“The principles for assessing supplier health and safety haven’t changed, but the process for capturing that information, pre-qualifying suppliers and monitoring them is moving to a single platform where all suppliers (motor, home and contents) are evaluated against a common set of criteria in a consistent way.
“If they fail to meet IAG’s minimum compliance requirements for health and safety, then they are given an opportunity to rectify the situation.”
In addition, IAG has another questionnaire gathering information on repairers’ commitment to various social, environmental and governance ideals.
Graeme says “Along with questions about fraud and carbon emission reduction, there are several questions on modern slavery, which are a bit puzzling. There are examples of overseas legislation that require action on the part of employers, but nothing that sets out the New Zealand situation. I think many of our members may see this as a time-consuming tick box exercise for IAG to be able to say it is being socially responsible.”
He says there are many hours of work involved in both questionnaires. He has been told of one business owner who, with their staff, spent 40 hours compiling just the health and safety information.
One large South Island repairer reported that he and his staff took two to three hours to complete the social responsibility quiz.
“The amount of paperwork being required by IAG, along with all the processes associated with carrying out insurance repair work, is becoming increasingly onerous and expensive. For it to happen at the same time when IAG is introducing its own repair network is a bit on the nose. Independent operators are at the mercy of IAG, which can cherry-pick the jobs it sends to its own workshops and leave the less-profitable, more time-consuming work to the rest of the sector.”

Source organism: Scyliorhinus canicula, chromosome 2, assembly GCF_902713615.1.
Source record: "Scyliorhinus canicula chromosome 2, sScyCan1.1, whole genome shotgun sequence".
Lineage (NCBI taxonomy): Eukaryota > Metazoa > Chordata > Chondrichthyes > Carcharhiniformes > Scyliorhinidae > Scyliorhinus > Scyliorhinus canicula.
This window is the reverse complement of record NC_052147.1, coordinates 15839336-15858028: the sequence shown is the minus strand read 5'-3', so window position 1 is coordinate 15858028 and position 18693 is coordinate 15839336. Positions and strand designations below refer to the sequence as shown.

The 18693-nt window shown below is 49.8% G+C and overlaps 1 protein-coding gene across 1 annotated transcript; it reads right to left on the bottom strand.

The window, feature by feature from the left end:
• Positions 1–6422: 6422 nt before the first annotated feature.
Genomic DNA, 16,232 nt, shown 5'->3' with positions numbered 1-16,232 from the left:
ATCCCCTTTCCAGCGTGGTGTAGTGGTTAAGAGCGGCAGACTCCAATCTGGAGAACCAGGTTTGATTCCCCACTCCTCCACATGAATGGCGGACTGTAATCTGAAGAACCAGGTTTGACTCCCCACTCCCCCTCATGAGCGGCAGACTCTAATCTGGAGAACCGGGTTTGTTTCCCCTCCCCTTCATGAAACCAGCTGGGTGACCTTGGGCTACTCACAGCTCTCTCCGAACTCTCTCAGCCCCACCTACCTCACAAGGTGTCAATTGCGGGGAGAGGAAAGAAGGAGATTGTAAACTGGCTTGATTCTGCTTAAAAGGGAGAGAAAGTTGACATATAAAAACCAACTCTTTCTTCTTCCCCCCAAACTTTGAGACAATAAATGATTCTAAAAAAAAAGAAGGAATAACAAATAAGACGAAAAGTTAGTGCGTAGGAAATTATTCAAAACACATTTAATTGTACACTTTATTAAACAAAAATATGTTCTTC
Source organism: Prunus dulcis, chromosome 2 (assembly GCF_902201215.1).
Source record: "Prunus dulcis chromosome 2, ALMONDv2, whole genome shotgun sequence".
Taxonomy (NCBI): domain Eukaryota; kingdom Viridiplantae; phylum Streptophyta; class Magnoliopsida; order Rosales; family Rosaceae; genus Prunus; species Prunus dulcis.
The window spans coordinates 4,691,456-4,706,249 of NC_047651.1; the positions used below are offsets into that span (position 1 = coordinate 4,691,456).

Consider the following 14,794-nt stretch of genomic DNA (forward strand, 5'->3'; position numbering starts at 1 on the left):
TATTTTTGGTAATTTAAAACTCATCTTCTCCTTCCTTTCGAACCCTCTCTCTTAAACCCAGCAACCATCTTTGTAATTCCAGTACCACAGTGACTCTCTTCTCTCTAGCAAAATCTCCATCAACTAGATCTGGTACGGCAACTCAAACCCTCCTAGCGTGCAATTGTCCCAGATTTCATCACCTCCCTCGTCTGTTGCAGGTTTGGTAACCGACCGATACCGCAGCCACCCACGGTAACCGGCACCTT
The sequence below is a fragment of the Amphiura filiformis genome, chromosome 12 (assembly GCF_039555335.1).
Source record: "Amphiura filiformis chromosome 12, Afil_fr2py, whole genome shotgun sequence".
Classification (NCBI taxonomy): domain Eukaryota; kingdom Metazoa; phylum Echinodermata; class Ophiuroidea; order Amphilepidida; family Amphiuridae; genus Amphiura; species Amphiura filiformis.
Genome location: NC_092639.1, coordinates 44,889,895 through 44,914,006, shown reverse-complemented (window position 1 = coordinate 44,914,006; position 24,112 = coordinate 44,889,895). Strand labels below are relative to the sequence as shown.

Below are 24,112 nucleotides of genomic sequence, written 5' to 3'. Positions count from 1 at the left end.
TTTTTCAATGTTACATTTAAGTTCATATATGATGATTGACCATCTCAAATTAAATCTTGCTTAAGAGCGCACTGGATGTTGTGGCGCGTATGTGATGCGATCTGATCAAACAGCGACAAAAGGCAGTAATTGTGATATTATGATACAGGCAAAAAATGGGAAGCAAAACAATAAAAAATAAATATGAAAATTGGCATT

Graeme says IAG’s role as both arbiter and competitor for insurance claim work is an issue of grave concern to MTA and the industry.
“IAG intends to operate 10-12 Repairhubs in the main metro areas within a few years. They would take over about 25 percent of the work currently being carried out by independents in those cities.”
We don’t like the idea of this as we have spent lot of money reinvesting in our company to meet our insurance companies’ contracts and make sure we are up with modern technology. We feel we would lose some work because of this.
Yes, I think the customers can be the only losers as the insurers will try to do things cheaper.
Not a level playing field. They take the profitable and easy work. They do not abide by what they mandate for others which is a huge double standard.
They should stick to selling insurance policies only, as most of the profits go overseas.
I believe because of them we will be losing most of the easy jobs.
I understand why they do it and can't really blame them. It's far from a level playing field though and I expect customer service will suffer at these new facilities.